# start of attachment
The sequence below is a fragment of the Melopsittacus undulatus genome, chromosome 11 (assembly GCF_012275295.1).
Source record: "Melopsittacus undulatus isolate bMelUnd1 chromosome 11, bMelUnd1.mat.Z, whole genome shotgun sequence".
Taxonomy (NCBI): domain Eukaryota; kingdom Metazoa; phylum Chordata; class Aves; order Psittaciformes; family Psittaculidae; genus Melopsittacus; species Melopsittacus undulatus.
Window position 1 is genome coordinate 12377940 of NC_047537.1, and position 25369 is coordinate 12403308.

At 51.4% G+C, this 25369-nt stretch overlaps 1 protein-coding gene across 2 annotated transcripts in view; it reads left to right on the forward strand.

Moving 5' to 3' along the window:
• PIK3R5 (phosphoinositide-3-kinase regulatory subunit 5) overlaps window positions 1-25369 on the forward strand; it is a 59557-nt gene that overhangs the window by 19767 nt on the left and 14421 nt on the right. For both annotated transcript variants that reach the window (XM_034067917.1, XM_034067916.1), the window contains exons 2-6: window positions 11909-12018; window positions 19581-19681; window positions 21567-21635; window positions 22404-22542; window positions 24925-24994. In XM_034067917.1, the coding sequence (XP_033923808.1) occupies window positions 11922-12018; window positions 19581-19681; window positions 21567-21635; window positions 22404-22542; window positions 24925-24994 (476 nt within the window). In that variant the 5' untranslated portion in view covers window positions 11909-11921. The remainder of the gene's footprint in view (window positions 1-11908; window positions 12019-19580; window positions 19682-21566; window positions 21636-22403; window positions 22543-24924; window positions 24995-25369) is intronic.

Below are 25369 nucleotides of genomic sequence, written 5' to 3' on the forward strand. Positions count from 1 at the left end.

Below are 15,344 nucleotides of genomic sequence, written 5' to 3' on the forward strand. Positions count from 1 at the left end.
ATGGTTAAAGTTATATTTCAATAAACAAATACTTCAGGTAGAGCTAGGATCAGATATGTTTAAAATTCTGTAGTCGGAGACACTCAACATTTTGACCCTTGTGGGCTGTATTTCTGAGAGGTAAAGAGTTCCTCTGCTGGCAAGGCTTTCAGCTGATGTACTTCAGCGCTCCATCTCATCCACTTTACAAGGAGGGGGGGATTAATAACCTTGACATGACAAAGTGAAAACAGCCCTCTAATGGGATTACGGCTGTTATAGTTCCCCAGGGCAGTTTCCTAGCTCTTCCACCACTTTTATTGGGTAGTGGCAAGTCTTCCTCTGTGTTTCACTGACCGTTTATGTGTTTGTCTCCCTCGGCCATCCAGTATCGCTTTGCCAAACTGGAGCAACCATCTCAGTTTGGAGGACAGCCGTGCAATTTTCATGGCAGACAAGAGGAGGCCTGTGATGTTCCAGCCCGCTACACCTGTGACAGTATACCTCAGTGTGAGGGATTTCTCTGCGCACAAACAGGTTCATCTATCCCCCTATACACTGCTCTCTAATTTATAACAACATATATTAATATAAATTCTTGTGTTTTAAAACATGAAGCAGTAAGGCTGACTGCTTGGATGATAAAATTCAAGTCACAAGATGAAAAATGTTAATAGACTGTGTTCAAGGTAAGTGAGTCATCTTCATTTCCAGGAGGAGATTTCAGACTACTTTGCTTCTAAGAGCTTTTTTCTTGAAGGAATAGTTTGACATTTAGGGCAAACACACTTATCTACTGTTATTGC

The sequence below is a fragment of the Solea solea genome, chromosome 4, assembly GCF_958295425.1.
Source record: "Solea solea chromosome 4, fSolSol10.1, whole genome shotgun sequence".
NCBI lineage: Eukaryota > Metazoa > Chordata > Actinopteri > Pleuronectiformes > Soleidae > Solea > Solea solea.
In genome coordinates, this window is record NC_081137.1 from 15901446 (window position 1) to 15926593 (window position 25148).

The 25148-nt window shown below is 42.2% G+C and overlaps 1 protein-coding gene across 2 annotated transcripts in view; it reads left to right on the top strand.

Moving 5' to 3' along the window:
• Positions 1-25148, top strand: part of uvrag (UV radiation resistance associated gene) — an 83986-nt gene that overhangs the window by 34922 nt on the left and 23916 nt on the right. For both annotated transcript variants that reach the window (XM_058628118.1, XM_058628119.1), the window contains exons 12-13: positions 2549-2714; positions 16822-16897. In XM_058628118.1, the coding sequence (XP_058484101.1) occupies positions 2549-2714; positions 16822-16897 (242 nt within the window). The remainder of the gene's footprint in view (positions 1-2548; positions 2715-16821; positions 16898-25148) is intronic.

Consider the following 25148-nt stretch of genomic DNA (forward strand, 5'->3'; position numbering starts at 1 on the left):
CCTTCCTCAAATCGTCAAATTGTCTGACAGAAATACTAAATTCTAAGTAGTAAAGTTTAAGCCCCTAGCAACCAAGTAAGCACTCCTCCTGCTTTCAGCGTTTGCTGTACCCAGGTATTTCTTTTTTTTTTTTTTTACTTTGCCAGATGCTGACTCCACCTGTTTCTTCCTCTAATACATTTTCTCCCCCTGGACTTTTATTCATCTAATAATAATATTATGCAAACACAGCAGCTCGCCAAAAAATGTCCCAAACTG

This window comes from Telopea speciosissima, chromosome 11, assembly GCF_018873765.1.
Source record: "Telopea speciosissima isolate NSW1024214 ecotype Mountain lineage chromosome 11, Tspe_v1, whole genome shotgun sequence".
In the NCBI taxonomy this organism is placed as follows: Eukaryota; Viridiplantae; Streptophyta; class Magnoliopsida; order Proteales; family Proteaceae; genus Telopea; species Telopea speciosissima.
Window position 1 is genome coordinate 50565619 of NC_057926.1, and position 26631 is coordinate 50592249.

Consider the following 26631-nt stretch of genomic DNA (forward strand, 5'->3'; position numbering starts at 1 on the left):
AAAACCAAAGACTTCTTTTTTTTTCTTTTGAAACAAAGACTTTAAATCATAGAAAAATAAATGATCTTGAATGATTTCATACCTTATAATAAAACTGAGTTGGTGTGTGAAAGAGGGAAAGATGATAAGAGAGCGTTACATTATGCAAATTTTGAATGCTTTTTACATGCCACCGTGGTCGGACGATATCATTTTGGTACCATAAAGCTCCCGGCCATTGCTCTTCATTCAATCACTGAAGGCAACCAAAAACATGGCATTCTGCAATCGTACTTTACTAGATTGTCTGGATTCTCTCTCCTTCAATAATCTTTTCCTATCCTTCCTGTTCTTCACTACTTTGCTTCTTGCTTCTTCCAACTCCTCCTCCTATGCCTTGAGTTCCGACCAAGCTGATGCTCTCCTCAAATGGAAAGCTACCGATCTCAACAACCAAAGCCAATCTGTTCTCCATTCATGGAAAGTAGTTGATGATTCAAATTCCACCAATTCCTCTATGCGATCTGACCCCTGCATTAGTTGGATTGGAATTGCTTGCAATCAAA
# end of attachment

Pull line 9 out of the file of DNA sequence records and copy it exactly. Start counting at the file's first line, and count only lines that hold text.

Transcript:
Below are 15,344 nucleotides of genomic sequence, written 5' to 3' on the forward strand. Positions count from 1 at the left end.